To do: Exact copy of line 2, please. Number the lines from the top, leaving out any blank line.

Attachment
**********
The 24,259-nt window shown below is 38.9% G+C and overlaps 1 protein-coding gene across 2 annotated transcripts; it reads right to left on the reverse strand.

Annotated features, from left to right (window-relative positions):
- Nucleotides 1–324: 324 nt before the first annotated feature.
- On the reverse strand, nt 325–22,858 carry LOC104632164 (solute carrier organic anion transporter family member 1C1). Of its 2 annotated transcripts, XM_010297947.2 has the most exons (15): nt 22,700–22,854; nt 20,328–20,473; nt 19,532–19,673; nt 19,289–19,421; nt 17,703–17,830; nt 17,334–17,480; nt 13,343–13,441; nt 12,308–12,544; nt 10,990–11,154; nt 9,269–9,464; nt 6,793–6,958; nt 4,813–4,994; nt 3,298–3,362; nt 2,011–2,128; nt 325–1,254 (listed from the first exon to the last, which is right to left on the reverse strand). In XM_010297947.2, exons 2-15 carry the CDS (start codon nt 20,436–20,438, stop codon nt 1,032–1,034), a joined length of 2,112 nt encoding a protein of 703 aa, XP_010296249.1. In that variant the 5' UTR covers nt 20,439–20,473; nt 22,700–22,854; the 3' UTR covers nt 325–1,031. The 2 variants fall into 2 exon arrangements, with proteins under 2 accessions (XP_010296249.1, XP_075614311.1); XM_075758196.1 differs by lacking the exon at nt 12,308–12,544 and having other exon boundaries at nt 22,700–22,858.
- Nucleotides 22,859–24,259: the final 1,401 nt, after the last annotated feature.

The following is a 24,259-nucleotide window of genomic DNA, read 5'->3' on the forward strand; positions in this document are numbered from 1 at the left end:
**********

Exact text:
Annotated features, from left to right (window-relative positions):